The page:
Future Electronics – New RF and controller products pave the way for next-generation IoT designs


Paul Donaldson
Vertical Segment Director
Future Electronics (EMEA)

As OEMs intensify their efforts to develop products for the Internet of Things (IoT), designers are facing new challenges that are driving semiconductor manufacturers to extend and enhance the feature sets of their products.

Two of the trends that are most in evidence today are in the field of wireless connectivity, where new capabilities in embedded radios are coming on stream, and in the complexity of embedded software.

Radio technologies for embedded systems have in the past emphasised low power consumption and robust connectivity, especially when operating in licence-free spectrum at frequencies below 1GHz. STMicroelectronics’ S2-LP transceiver, see page 6, is an excellent example of this.

These attributes remain important, but device designers are also increasingly looking for added capabilities in order to provide more valuable information to the user. For example, the LoRa® networking technology now has the ability to show geolocation information, potentially eliminating the need for a discrete satellite positioning IC. The P-NUCLEO- LRWAN1 development system from ST, see page 7, provides an excellent environment in which to experiment with LoRa technology.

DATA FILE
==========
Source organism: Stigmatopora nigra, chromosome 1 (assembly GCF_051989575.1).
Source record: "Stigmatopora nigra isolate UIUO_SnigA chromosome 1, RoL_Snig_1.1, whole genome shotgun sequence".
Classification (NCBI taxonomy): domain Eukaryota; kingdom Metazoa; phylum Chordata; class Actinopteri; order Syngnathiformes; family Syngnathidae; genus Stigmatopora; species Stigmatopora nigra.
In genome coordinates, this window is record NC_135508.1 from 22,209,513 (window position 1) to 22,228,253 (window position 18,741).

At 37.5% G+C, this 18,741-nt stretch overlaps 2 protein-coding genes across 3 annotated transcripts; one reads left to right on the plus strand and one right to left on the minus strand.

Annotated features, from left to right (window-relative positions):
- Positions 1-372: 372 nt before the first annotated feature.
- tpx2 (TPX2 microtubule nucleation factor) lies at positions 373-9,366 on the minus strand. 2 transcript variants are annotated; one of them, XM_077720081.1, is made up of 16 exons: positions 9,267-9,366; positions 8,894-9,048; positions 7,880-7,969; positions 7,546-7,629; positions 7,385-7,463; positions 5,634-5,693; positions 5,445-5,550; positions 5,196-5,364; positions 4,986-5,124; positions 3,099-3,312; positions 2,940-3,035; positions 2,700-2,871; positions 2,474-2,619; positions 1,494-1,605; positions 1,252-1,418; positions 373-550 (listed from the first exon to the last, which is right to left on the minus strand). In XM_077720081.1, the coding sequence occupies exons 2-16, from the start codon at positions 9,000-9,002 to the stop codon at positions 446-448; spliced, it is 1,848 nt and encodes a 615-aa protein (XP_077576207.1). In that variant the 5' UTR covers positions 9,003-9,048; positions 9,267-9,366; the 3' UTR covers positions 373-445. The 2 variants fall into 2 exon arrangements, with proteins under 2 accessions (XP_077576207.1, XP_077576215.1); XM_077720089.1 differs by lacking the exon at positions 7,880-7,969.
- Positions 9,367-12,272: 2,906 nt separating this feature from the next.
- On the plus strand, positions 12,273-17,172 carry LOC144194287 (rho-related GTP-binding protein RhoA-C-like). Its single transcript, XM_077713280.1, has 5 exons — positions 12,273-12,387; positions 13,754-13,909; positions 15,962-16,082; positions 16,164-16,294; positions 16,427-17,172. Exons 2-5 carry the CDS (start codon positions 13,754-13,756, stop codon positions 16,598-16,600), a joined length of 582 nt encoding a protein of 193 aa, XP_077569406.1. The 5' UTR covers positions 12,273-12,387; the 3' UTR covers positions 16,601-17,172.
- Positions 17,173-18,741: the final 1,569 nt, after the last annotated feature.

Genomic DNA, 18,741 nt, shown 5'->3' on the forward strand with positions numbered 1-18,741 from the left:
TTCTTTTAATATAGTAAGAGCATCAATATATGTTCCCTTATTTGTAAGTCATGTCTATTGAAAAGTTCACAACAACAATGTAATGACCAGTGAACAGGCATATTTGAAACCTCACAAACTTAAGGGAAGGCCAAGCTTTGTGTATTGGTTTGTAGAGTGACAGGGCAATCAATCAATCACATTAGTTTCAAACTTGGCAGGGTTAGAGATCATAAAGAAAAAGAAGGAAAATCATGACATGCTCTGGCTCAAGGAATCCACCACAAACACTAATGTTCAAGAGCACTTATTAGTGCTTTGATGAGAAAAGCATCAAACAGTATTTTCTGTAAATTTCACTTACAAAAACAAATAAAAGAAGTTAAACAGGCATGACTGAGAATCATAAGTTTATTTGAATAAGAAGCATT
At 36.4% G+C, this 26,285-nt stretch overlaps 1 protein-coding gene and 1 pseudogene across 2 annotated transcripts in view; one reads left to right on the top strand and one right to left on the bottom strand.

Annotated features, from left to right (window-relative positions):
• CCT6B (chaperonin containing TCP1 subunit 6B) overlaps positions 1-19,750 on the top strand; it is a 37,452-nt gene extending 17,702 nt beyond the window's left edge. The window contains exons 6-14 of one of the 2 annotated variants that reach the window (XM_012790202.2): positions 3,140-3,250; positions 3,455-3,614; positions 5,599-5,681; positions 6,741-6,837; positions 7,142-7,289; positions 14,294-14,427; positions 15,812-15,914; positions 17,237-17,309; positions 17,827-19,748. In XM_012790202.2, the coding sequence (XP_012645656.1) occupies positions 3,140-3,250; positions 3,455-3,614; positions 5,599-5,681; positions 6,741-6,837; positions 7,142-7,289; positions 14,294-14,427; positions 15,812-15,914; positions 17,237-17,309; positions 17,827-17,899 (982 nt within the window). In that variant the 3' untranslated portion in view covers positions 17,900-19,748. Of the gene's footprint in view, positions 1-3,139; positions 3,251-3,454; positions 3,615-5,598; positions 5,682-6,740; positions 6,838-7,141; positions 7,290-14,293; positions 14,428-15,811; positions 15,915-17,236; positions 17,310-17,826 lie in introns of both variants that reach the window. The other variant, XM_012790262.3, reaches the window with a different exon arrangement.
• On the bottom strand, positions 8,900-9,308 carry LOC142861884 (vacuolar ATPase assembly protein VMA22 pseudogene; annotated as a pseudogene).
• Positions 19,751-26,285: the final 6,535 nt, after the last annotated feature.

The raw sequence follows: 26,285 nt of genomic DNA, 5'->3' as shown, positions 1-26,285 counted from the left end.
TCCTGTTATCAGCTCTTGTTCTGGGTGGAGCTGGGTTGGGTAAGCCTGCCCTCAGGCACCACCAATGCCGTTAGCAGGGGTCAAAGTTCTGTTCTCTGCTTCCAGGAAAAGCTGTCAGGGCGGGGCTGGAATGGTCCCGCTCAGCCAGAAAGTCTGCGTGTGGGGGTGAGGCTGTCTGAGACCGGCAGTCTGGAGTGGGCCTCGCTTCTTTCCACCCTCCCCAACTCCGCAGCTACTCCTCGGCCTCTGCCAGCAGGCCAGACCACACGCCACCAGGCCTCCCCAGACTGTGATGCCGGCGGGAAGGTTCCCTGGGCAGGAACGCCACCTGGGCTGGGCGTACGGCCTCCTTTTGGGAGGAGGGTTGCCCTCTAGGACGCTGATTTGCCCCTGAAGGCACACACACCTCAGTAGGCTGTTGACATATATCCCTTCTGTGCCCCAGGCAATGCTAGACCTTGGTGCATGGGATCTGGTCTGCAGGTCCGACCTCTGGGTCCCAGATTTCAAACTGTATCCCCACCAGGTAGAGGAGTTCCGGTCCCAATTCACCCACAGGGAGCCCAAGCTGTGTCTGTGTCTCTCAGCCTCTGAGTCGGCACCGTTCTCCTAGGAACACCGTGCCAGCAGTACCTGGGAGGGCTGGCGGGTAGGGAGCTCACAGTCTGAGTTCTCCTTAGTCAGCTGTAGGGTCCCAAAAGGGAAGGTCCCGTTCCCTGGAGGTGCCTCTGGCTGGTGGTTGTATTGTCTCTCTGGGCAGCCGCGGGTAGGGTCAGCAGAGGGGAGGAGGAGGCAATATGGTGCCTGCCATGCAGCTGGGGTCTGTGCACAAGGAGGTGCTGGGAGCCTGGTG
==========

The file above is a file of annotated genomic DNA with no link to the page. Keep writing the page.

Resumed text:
In the field of embedded software, the complexity of end product applications continues to grow. At the Embedded World 2017 exhibition in Nuremberg, Germany, Future Electronics is demonstrating IoT streetlight design examples. New smart streetlights will integrate multiple sensors, measuring parameters such as ambient light, temperature and relative humidity and air pollution and detecting the presence of people nearby.

Compare such systems to a pre-IoT networked streetlight offering no more than simple remote control functions and remote status monitoring: the difference in the software is vast.

This new software requirement makes increased demands of the system controller or processor hardware. In response, ARM and its partners have made a significant investment in IoT solutions. This year will see the delivery of the latest ARM® Cortex®-M23 and Cortex-M33 platforms, which will incorporate advanced security support as a standard component.

Elsewhere, NXP Semiconductors continues to extend its high-end i.MX processor series: the i.MX 6ULL, featured on page 24, is a good example of the optimisation of processor products for IoT applications.